^{2}as an effect size statistic: dichotomous variables

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Edited by: Jeremy Miles, Research and Development Corporation, USA

Reviewed by: Thom Baguley, Nottingham Trent University, UK; Wendy Christensen, University of California, Los Angeles, USA

*Correspondence: David Trafimow,

This article was submitted to Quantitative Psychology and Measurement, a section of the journal Frontiers in Psychology

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There have been differences in the use of the correlation coefficient (^{2}) for indexing the effect size (see Rosenthal and DiMatteo,

To flesh out the idea, suppose that there are two variables and each of these is dichotomous and scored 0 or 1. From the point of view of a researcher who believes that the relation between the two variables is important, each case of matching scores (0 on both variables or 1 on both variables) is a success whereas each case of mismatching (0 on one variable and 1 on the other, or the reverse) constitutes a failure. The straightforward way to index the ability of the two variables to produce successes (agreements with respect to zeroes and ones) would be to use the proportion of obtained successes. However, because a 50% success rate would be expected due to chance, this proportion likely would be misleading.

I suggest controlling for chance by computing an adjusted proportion of successes or adjusted success rate (_{A}) using Equation (1) below, where

In correlation terms, given the simplification mentioned previously, the usual phi correlation coefficient reduces to the equation made famous by Rosenthal and Rubin (

Substituting Equation (2) into Equation (1) renders Equation (3).

Remembering that when there are two variables, we expect a 50% success rate by chance, 0.5 can be substituted for

In turn, Equation (4) simplifies to Equation (5).

Put into words, in the dichotomous case when there are equal numbers of zeroes and ones for both variables, the success rate adjusted for chance equals the correlation coefficient!

In summary, then, my argument is simple. Because the proportion of successes, controlling for chance, is a straightforward and easy way to understand an effect size, this should be the preferred effect size statistic. Happily, the correlation coefficient equals this under the simplified conditions that I set up. Therefore, in terms of straightforward intelligibility, the correlation coefficient is superior to the coefficient of determination as an effect size index.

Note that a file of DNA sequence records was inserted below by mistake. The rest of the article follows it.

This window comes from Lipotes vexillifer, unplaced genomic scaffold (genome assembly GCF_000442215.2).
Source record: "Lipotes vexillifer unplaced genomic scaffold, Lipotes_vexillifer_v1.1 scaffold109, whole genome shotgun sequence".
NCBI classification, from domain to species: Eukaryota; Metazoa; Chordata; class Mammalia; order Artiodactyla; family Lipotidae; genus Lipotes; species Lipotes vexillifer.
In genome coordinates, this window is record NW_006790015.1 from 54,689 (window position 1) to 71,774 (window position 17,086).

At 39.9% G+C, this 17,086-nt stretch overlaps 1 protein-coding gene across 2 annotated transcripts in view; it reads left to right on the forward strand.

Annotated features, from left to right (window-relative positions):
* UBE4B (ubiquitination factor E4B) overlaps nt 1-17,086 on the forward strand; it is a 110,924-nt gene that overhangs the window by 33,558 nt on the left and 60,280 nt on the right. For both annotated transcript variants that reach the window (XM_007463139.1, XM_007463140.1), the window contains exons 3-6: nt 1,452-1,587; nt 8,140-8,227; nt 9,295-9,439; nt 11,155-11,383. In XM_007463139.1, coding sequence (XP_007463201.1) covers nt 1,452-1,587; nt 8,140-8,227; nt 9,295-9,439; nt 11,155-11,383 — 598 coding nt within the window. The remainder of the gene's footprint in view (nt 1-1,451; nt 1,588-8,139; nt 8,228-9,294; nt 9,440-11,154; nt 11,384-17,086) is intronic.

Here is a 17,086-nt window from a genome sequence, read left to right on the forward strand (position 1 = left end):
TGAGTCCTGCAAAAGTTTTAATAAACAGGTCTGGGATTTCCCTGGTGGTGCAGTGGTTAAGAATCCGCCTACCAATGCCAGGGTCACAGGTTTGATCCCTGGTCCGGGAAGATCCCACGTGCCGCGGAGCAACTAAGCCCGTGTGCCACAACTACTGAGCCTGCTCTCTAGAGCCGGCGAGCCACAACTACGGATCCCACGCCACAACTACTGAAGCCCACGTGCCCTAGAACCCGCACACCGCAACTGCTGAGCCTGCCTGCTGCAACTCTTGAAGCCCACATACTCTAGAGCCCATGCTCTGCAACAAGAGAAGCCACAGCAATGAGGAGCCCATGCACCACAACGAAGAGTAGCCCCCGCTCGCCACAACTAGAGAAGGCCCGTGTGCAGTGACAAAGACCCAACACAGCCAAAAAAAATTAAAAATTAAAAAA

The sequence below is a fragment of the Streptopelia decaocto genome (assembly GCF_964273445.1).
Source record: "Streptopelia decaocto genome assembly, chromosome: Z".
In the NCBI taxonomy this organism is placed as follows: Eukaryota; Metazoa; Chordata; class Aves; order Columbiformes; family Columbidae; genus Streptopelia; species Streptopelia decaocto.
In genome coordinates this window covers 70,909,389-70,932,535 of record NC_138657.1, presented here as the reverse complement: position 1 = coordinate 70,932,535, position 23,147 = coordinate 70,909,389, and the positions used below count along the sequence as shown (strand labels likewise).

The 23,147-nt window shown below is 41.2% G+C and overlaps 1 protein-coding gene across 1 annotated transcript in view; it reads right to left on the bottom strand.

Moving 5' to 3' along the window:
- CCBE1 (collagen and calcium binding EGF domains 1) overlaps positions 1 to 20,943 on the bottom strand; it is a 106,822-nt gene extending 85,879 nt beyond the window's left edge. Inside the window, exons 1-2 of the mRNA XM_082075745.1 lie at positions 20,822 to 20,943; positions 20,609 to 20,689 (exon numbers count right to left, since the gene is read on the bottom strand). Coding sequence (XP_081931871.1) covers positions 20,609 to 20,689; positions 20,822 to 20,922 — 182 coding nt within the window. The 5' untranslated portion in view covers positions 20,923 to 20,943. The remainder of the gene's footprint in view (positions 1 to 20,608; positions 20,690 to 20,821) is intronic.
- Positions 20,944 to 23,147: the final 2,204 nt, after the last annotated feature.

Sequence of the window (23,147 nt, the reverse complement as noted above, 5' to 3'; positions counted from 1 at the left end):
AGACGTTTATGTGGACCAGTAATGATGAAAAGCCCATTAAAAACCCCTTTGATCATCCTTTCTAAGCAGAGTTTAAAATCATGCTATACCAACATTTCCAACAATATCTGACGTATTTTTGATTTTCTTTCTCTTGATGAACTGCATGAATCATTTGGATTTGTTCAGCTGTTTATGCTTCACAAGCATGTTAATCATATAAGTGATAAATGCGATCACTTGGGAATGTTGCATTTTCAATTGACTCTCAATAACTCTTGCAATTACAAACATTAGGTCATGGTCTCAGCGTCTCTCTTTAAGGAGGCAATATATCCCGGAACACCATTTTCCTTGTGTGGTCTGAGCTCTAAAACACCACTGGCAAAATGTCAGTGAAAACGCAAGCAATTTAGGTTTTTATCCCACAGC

Although my main point has been made, there are additional issues worth mentioning. First, there are additional reasons to favor ^{2}. One such reason is that the former is directional whereas the latter is not. Another reason is that ^{2}.

A second issue is that it is possible for ^{2}. Baguley (^{2} are standardized effect size measures and the reliabilities of the measures of the variables have a strong influence on standardized effect size measures. As reliabilities decrease standard deviations increase, and so effect size measures that are standardized via standard deviations (in the denominator) decrease. For those researchers who wish to have their effect size measures uninfluenced by reliability issues, they either can use the famous correction formula from classical test theory or use an effect size measure that is not standardized. Each of these involves considerations that go beyond the present scope.

The final issue I will consider pertains to the use of the present logic when one is considering correlation coefficients that are not based on dichotomous data with equal frequencies. To address this issue, it is important to remember that Equation 2 played an important role in getting to Equation 5 and that there has been much discussion about it in the literature. Rosenthal and Rubin (

The authors declare that the research was conducted in the absence of any commercial or financial relationships that could be construed as a potential conflict of interest.